I’ve been a registered dietitian for a few years now, long enough to observe lots of evolution in nutrition science. Nuts and avocados went from bad, especially for weight loss, to good. Cheese appears to be transitioning from sometimes and only in moderation to maybe okay. Same story with whole milk, whole milk yogurt, and lean beef, to name just a few. But that’s the nature of science — it evolves as tools become more sophisticated and lines of questioning deepen. A lot of folks don’t understand that and assume that scientists don’t know what they’re talking about because they keep changing their minds. Superimpose our current culture where beliefs trump science, and science takes a serious beating.

I was reminded of the nature of the scientific process while reading a book chosen by my book club, “Last Days of Night” by Graham Moore. The book tells the charming fictionalized history of the relationships among Thomas Edison, George Westinghouse, Nikola Tesla, and attorney Paul Cravath in the late 1800s. In addition to the story, I’ve particularly enjoyed reading the chapter opener quotes that are credited to historical figures. Many pertain to the scientific process, and I thought I would share them here:

  • “I have not failed. I’ve just found ten thousand ways that don’t work.” Thomas Edison
  • “Just because something doesn’t do what you planned it to do doesn’t mean it’s useless.” Thomas Edison
  • “When you have exhausted all possibilities, remember this–you haven’t.” Thomas Edison
  • “Science may be described as the art of systematic oversimplification–the art of discerning what we may with advantage omit.” Karl Popper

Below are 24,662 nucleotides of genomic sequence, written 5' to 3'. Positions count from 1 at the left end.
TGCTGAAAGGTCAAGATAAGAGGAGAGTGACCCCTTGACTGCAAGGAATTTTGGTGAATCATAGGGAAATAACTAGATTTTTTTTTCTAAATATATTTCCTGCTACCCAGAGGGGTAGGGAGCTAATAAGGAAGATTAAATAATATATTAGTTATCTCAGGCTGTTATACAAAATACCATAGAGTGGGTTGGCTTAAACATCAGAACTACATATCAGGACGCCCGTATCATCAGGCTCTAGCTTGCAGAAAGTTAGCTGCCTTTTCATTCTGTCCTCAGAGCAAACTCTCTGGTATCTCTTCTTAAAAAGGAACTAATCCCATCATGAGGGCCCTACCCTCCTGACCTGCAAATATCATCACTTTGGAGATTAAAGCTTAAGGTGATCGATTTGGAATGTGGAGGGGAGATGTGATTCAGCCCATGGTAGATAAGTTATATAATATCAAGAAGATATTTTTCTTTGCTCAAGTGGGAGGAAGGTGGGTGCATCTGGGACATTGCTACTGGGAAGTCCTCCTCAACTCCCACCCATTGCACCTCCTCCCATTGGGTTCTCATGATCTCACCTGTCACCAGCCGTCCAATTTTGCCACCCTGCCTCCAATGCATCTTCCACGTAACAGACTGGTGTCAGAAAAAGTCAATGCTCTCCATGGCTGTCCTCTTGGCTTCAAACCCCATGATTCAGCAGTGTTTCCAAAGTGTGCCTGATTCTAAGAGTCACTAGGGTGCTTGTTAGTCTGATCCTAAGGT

• “Always remember that it is impossible to speak in such a way that you cannot be misunderstood: There will always be some who misunderstand you.” Karl Popper
  • “No matter how many instances of white swans we have observed, that does not justify the inference that all swans are white.” Karl Popper
  • “Whenever a theory appears to you as the only possible one, take this as a sign that you have neither understood the theory nor the problem which it was intended to solve.” Karl Popper
  • “A scientific revolution is not fully reducible to a reinterpretation of … stable data. In the first place, the data are not unequivocally stable.” Thomas Kuhn
  • “Science seldom proceeds in the straightforward, logical manner imagined by outsiders.” James Watson
  • “What is a scientist after all? It is a curious man looking through a keyhole, the keyhole of nature, trying to know what is going on.” Jacques Cousteau
  • “At the heart of science is an essential balance between two seemingly contradictory attitudes–an openness to new ideas, no matter how bizarre or counterintuitive they may be, and the most ruthless skeptical scrutiny of all ideas, old and new. This is how deep truths are winnowed from deep nonsense.” Carl Sagan
  • “Headlines, in a way, are what mislead you, because bad news is a headline, and gradual improvement is not.” Bill Gates
  • “If you really look closely, most overnight successes took a long time.” Steve Jobs
  • “The good thing about science is that it’s true whether or not you believe in it.” Neil deGrasse Tyson